Soapbox

CDC action needed to help protect Californians from meningitis outbreaks

Irene Mendes
Irene Mendes

A decision being made this week at the Centers for Disease Control and Prevention will have a direct impact on the health and well-being of people across California.

The CDC’s Advisory Committee on Immunization Practices is meeting to decide on recommendations for who should receive the vaccination for Serogroup B meningococcal disease – commonly known as meningitis B. This is the strain of meningitis that has been linked to several recent outbreaks on college campuses here in California.

Meningitis is typically contracted in close living quarters, making students living on college campuses especially vulnerable to infection.

While infants, adolescents and young adults between the ages of 16 to 21 are most likely to contract the disease, anyone without the meningitis vaccine is at-risk for infection.

Despite initial symptoms reminiscent of the flu, meningitis can turn fatal within hours. Even when promptly treated, the CDC estimates the fatality rate for bacterial meningitis is between 10 and 15 percent, and as many as 19 percent of survivors suffer permanent complications such as deafness, loss of limbs, permanent injury to the nervous system, and brain damage.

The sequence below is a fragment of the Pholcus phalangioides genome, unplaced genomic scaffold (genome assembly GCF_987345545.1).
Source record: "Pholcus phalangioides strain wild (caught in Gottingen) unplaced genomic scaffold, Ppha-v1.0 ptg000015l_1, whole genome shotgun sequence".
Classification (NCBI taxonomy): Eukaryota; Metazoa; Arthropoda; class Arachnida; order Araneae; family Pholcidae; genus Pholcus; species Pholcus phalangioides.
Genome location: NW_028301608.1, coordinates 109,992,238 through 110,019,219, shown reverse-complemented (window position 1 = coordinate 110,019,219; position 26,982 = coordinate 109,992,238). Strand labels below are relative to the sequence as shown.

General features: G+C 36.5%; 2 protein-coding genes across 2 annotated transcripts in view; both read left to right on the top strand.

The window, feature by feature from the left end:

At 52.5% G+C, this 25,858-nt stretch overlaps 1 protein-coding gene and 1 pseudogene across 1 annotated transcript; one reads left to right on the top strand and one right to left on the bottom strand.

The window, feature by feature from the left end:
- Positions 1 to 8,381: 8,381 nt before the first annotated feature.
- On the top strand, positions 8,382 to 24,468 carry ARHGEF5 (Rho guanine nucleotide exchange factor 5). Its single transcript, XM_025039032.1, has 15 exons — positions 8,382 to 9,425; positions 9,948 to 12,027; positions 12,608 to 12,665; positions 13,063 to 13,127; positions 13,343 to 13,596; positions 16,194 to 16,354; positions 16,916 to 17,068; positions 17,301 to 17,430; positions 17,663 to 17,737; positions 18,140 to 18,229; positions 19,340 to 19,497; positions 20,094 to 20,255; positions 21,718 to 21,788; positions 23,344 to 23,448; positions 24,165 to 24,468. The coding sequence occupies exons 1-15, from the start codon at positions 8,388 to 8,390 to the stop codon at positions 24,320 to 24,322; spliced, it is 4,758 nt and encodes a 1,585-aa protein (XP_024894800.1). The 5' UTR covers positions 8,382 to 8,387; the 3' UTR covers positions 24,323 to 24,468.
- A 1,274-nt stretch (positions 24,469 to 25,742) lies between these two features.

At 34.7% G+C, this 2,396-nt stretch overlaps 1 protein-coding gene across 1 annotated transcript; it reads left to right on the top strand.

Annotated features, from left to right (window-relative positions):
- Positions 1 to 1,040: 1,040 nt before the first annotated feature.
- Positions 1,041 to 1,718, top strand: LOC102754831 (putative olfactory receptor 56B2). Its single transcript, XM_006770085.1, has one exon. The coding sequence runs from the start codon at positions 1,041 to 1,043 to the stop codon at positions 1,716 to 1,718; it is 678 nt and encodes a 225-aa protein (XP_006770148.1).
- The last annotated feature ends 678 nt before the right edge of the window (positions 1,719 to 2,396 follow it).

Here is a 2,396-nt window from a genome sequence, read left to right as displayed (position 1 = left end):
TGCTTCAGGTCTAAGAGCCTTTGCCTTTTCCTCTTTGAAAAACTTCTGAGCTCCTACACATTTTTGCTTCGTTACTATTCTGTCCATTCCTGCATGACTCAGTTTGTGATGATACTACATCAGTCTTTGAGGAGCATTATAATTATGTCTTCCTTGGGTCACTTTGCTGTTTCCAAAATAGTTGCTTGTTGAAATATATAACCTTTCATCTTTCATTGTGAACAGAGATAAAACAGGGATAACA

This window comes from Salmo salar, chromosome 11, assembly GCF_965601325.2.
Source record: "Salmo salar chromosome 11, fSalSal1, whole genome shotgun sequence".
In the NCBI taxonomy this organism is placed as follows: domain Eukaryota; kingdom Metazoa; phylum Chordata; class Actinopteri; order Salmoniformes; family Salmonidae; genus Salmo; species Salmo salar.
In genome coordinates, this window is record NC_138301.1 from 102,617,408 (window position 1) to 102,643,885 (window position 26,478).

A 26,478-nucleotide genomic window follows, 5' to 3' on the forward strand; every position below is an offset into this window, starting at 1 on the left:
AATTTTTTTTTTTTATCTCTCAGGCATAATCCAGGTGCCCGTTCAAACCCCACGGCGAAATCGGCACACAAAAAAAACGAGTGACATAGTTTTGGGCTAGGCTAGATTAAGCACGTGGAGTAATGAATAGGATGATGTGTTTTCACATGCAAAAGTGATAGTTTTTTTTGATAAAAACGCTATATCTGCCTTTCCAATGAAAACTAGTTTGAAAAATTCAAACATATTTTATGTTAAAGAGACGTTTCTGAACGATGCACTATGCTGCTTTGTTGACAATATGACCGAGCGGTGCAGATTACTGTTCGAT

Because of the threat of meningitis B, the Food and Drug Administration has fast-tracked the approval of vaccinations for the disease.

With the vaccinations now ready, the CDC has to decide who should receive it.

The CDC recommendations will have direct consequences for the lives of people across our state. Many health insurance plans will cover only the cost of vaccinating individuals based on the CDC guidelines.

Californians experienced the devastating consequences of meningitis firsthand when outbreaks at the Universities of California, San Diego and Santa Barbara killed two students and infected four others. In one case, the infection caused so much circulation damage that a student was forced to have both feet amputated.

Unfortunately, there also have been other cases that have taken a toll in other settings – homes and communities across the country.

Future tragedies will be especially difficult to accept when the tools to prevent them are now out there. It does not make sense to limit who can receive lifesaving vaccines.

The CDC should issue broad guidelines so that the most people possible are able to receive the vaccine. This is the only way to protect our family members, friends and neighbors from what is a devastating illness.

As school nurses, our first priority is to ensure the health and safety of our students. Yet, far too often we are forced to stand idly by as preventable diseases take a devastating toll on students and members of their families.

When it comes to meningitis and other infectious diseases, no treatment is more effective than vaccination.

In order to prevent the threat of meningitis in our communities, the National Association of School Nurses urges the CDC to adopt the Advisory Committee on Immunization Practices’ recommendations to ensure as many people as possible have access to the vaccine.

Irene Mendes is a member of the National Association of School Nurses.

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